Doppler Effect Formula

Doppler Effect Formula

The sound that a listener hears can change if the source of the sound and the listener are moving relative to each other. This is called the Doppler Effect. When the listener and the source are moving closer, the frequency heard by the listener will be higher than the frequency of the sound emitted by the source. When the listener and the source are moving away from each other, the frequency heard by the listener will be lower than the frequency of the sound from the source. The unit of sound frequency is usually written as Hertz (), where one Hertz is a cycle per second ().

fL = frequency of sound heard by the listener (, or )

v = speed of sound in the medium (m/s)

vL = listener's velocity (m/s)

vs = velocity of the sound source (m/s)

fs = frequency of sound emitted by the source (, or )

Doppler Effect Formula Questions:

1) A person standing on the sidewalk listens as a police car approaches. The police car's siren is on, and the sound it produces has a single frequency of . The police car's speed is 28.0 m/s, and the speed of sound in air is 340.0 m/s. This question has two parts: a) what is the frequency of the sound heard by the person on the sidewalk as the police car approaches? b) Once the police car drives by, what is the sound of the siren heard by the person on the sidewalk as the police car gets farther away?

Answer:

a) The first step is to establish a coordinate system. The positive direction is defined to be from the listener to the source. The car is the source, and in part a) of this question, the police car is approaching the listener, and so the car's velocity is negative. The known values are therefore:

v = 340.0 m/s

vL = 0 m/s

vs = -28.0 m/s

fs =

Using these values and the Doppler frequency formula, the frequency of the sound heard by the listener as the car approaches is:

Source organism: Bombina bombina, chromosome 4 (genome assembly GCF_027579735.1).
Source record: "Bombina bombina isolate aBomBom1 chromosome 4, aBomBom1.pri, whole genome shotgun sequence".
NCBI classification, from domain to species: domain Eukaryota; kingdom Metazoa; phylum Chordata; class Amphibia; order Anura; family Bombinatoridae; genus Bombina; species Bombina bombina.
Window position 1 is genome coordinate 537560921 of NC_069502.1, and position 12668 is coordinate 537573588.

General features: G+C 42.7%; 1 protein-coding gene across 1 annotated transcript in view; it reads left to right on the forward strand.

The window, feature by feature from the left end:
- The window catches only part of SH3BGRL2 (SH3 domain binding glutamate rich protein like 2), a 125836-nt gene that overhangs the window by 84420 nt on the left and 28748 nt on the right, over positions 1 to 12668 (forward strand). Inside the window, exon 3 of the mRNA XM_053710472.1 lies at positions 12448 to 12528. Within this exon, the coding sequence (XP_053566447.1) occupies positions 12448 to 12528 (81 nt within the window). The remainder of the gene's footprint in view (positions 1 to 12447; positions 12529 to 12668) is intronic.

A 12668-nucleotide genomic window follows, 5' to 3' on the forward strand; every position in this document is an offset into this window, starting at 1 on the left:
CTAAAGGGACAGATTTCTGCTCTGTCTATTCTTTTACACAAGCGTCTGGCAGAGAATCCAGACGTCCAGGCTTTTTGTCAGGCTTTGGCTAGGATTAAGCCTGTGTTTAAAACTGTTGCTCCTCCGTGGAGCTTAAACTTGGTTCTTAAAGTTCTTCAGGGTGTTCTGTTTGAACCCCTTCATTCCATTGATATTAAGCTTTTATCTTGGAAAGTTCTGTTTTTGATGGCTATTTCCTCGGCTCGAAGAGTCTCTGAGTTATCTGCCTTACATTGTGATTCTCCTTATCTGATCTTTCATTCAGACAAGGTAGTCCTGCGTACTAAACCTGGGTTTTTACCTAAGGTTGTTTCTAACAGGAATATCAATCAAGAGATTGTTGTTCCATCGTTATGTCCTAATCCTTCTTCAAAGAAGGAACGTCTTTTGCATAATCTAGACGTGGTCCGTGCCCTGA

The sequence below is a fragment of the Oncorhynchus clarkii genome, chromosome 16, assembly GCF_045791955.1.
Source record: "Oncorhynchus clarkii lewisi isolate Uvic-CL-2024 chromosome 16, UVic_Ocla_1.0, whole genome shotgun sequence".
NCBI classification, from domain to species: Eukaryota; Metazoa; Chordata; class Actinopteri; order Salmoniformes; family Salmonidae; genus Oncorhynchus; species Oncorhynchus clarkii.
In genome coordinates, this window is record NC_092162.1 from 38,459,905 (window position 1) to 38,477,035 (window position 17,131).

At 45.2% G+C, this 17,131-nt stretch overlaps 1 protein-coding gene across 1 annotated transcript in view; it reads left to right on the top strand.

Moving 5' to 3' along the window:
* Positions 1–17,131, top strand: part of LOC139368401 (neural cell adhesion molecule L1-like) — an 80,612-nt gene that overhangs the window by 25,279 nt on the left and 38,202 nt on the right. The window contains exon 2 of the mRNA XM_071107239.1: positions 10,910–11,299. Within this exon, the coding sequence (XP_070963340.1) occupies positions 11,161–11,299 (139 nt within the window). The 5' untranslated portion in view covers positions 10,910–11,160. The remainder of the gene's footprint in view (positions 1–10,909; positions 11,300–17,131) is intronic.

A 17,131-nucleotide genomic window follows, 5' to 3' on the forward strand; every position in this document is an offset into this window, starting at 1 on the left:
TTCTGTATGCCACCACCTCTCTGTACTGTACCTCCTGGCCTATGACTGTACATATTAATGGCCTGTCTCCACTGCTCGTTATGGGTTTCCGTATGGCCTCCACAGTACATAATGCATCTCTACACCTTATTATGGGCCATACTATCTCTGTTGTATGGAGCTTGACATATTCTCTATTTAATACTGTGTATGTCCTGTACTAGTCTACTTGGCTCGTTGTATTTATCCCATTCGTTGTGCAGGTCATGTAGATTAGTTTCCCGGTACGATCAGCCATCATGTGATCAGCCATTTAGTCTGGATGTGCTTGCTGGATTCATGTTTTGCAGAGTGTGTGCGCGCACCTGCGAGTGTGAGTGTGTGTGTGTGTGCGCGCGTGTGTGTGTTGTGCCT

As the police car approaches the listener standing on the sidewalk, the frequency of the sound heard by the listener is .

b) As in the first part, the first step is to establish a coordinate system. The positive direction is defined to be from the listener to the source, which is now moving away from the listener. In this case, the car's velocity is positive. The known values are therefore:

v = 340.0 m/s

vL = 0 m/s

vs = 28.0 m/s

fs =

Using these values and the Doppler frequency formula, the frequency of the sound heard by the listener as the car gets farther away is:

As the police car gets farther away from the listener standing on the sidewalk, the frequency of the sound heard by the listener is .

2) Imagine you are in a car traveling on a road next to train tracks. As a train approaches, it blows its horn, producing a sound with a single frequency of . The speed of your car is 18.0 m/s, the speed of the train is 32.0 m/s, and the speed of sound in air is 340.0 m/s. What is the frequency of the sound you would hear in the car?

Answer: The first step is to establish a coordinate system. The positive direction is defined to be from the listener to the source. The train's horn is the source, and so the train's velocity is negative, and your velocity (in the car) is positive. The known values are therefore:

v = 340.0 m/s

vL = +18.0 m/s

vs = -32.0 m/s

fs =

Using these values and the Doppler frequency formula, the frequency of the sound heard by you (the listener) as the train approaches is:

As you and the train approach each other, the frequency of the sound you hear from the train's horn is .

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